Steve Musco

In the first act of its title defense, the Yale men’s lacrosse team fell to a familiar opponent in Villanova.

Toting the program’s first-ever national championship, the then No. 1 Bulldogs (0–1, 0–0 Ivy) returned to Reese Stadium atop the preseason rankings to host Villanova (1–1, 0–0 Big East) in their season opener. Rust from the offseason coupled with the loss of several playmakers translated to an inconsistent Eli performance. Although Yale got off to a solid start, the Wildcats never trailed by more than three goals and managed a mid-game surge to make it a close back-and-forth game. The Bulldogs ultimately mounted a late comeback attempt and pushed the match into overtime, but Villanova converted on its critical offensive possession to emerge victorious 11–10. The match and its outcome closely parallel Yale’s season opener last year, in which the Elis similarly fell to the Wildcats by one in overtime after a low-scoring match.

“We stub our toe, and we recover, and now we’re in a situation where we better recover,” head coach Andy Shay said. “I don’t think we were that clean with the ball — we were cleaner in our scrimmages — and it reminds me of last year … it’s a lesson the team needs to learn: not to pay attention to the scoreboard and just play.”

In front of a packed crowd, the 2018 NCAA Division I Champions began their season in a decked-out facility boasting a newly-installed video board and turf surface. Despite the graduation of Tewaaraton winner Ben Reeves ’18, the afternoon began promisingly for the Elis.

From the first faceoff, TD Ierlan ’21 delivered in his Eli debut. Ierlan, the nation’s top faceoff specialist, transferred to Yale this fall after spending two years at the University of Albany. He gave Yale the first offensive possession of the day, which translated into an opening goal for the Bulldogs just seconds later. Defender Robert Mooney ’19 found attacker Jackson Morrill ’20 to hand the Elis the early lead.

The Wildcats quickly notched a response, but captain and midfielder John Daniggelis ’19 shrugged off a defender to pull ahead for Yale again. The first quarter remained close, despite the Elis’ edge on offensive possession. The Villanova defense continued to outshine its Eli counterparts for the remainder of the game, even with the return of All-Ivy first team defender Chris Fake ’21 to the Bulldogs’ starting lineup.

Midway through the second period, the Bulldogs led their visitors 5–2, with Daniggelis and Morrill scoring two goals each and attacker Matt Gaudet ’20 scoring one. Ierlan’s consistency continued — he won eight of the first nine match-ups — and, along with Jack Starr ’21 in goal, held off the Wildcats in the game’s first half.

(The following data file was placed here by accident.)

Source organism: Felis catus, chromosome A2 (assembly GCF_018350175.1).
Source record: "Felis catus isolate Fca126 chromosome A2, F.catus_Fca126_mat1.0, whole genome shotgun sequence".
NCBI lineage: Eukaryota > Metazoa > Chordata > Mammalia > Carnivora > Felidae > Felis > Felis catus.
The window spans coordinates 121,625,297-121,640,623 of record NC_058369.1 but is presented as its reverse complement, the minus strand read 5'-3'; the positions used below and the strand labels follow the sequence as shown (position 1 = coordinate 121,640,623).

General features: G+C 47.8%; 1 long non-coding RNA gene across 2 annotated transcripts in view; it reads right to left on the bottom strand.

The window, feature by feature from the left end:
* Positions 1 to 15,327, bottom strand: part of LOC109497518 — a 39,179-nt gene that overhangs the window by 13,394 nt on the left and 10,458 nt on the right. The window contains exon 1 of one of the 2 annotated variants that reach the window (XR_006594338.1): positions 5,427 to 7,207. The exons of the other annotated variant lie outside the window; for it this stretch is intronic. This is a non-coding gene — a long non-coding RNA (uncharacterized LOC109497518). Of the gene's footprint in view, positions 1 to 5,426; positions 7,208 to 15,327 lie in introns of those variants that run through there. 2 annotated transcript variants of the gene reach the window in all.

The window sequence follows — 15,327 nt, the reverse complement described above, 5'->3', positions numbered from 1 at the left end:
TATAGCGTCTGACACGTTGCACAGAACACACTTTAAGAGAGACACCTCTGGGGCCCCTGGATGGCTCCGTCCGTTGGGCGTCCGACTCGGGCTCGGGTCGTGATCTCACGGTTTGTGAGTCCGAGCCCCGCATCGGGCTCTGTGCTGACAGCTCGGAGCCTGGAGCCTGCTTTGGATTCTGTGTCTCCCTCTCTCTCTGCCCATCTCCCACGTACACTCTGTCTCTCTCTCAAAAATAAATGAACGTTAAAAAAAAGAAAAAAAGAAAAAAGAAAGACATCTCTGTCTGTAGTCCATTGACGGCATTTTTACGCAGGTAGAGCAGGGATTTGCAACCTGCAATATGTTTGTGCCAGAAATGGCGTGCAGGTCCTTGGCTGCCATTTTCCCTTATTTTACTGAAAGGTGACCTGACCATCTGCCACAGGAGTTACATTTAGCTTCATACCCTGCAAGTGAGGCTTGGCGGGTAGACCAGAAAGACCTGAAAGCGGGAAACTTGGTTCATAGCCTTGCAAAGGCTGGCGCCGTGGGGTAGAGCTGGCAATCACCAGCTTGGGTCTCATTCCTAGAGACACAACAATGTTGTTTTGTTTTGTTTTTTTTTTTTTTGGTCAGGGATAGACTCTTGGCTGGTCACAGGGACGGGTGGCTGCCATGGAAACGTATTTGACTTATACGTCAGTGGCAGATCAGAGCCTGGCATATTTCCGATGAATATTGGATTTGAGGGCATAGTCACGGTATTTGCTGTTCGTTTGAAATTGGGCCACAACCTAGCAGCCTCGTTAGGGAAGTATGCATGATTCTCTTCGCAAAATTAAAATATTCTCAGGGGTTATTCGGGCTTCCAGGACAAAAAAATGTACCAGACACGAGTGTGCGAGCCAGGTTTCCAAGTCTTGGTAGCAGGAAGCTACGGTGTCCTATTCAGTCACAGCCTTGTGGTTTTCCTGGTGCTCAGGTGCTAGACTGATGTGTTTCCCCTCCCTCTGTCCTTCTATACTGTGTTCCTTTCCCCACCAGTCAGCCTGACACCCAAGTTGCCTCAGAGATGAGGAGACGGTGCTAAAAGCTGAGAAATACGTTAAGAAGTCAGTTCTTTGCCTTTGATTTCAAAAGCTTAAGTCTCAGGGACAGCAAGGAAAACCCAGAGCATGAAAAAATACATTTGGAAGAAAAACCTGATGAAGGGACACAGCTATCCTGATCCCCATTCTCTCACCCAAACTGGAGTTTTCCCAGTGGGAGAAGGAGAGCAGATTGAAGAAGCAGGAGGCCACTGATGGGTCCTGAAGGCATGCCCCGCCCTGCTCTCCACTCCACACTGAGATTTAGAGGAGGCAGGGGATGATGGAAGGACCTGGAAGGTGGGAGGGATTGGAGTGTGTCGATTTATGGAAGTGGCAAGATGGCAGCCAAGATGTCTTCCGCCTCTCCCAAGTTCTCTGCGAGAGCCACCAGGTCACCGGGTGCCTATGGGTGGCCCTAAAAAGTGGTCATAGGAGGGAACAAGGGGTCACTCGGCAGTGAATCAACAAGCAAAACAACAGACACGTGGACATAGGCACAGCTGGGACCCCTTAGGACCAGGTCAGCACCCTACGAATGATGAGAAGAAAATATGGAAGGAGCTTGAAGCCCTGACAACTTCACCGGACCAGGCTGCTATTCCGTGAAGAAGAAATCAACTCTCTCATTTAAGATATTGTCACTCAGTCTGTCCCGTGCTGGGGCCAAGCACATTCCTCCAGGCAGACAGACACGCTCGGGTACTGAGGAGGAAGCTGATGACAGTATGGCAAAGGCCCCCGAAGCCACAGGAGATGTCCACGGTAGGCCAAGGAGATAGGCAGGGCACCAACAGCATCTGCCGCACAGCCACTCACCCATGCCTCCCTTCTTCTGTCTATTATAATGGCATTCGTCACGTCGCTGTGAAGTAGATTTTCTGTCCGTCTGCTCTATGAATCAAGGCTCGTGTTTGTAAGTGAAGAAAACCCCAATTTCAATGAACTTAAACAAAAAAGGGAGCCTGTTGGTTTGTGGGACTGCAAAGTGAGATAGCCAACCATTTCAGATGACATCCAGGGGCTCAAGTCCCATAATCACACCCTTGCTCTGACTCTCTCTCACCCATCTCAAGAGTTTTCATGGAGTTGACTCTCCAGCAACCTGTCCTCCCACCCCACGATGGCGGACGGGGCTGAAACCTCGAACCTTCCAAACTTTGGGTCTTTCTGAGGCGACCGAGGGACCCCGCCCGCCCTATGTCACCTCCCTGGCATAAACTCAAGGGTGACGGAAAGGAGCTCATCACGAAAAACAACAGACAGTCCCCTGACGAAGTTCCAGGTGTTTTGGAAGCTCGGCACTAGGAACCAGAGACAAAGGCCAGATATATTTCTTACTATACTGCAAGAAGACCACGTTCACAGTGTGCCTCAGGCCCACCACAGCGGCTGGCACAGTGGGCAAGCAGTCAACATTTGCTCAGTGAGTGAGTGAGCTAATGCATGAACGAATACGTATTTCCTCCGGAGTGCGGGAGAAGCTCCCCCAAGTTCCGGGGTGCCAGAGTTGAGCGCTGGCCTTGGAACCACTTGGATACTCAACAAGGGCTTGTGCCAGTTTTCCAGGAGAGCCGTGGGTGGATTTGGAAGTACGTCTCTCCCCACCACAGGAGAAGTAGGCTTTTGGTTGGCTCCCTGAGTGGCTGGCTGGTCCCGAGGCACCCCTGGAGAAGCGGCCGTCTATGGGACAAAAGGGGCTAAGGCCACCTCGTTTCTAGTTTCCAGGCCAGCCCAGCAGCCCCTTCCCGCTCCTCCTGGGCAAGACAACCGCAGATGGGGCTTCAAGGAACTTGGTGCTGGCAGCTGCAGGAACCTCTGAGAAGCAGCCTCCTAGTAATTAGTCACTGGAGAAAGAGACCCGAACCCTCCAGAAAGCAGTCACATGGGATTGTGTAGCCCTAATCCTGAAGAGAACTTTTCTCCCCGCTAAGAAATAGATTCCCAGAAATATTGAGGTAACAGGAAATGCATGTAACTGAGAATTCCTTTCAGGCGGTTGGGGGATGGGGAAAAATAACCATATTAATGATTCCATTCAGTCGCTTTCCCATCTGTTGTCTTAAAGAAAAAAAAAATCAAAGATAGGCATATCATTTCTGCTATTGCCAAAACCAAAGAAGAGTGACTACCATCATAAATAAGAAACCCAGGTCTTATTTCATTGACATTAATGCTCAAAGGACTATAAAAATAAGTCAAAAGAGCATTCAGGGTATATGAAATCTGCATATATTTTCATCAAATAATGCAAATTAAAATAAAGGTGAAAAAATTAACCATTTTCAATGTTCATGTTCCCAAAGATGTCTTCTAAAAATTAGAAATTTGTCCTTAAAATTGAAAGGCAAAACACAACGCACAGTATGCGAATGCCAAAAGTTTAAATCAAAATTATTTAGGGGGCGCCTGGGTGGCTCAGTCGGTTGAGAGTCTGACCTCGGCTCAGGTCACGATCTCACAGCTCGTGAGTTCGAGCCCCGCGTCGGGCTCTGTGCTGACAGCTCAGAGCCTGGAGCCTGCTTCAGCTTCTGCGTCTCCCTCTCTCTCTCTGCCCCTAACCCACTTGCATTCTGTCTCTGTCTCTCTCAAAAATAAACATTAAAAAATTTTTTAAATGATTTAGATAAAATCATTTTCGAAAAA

But Villanova, arriving in New Haven after a lopsided 17–7 loss to Penn State two weeks ago, put four unanswered balls into the back of the cage to flip the lead and pull ahead 6–5 by the second half.

The Eli offense struggled with clean execution throughout the match. Despite the initial lead, Yale fell behind in the second and third quarter in both ground balls and shots on the cage. The Elis dominated their opponents in both categories in both the first and final quarters, but Villanova capitalized on the Bulldogs’ sluggish mid-game play — the Wildcats outshot the Elis 27–18 and won 20 ground balls to the Bulldogs’ 12 across the second and third periods. Yale also recorded four failed clears to Villanova’s two.

Both teams struggled with turnovers to open the match, but by the third period, Villanova had settled in, limiting its turnovers on the quarter to just one, while the Elis were burdened with seven of their game-total 15.

“There were definitely some first-time jitters out there, coming from the top all the way to the bottom,” midfielder Jack Tigh ’19 said. “We could have done a better job with our details … the little details that we messed up, it goes a long way.”

Villanova broke a 6–6 tie in the third period with two goals to enter the final period up 8–6. A flurry of traded scores opened the fourth, and Yale trailed 10–7 just two minutes into the final period.

Gaudet kicked off the comeback attempt, scoring to cut the deficit to two with 10 minutes left. The next seven minutes were scoreless, but as the clock ran out, Tigh came in with another goal to make it a one-score game with just three minutes remaining. Less than a minute later, rookie attacker Matt Brandau ’22 — who notched his first collegiate goal earlier in the match on a man-up — found midfielder Joey Sessa ’19, who put it past Villanova’s senior goalie Nick Testa to knot the game at 10–10.

A critical Villanova turnover caused by defender Will Weitzel ’20 ensured sudden-death overtime, when Ierlan — who dominated in regulation with 18 wins on 24 attempts — lost to open the period. The Wildcats wasted no time and turned the possession into another overtime win over the Bulldogs just a minute into the extra time, reminiscent of their 10–9 OT victory against the Elis in Texas last year.

“We didn’t play our brand of lacrosse,” Starr said. “We responded with talent plays rather than fundamentals and execution … we tried to make “hero plays” rather than adhere to foundational skills. We failed to do the little things we normally value such as diving for end lines, getting low for ground balls, and clearing the ball from defense to offense.”

For their first performances of the season, both Ierlan and Brandau received weekly Ivy Honor Roll nods.

The No. 6 Bulldogs are now the Ivy League’s second-highest ranked team, behind No. 4 Cornell.

Angela Xiao | .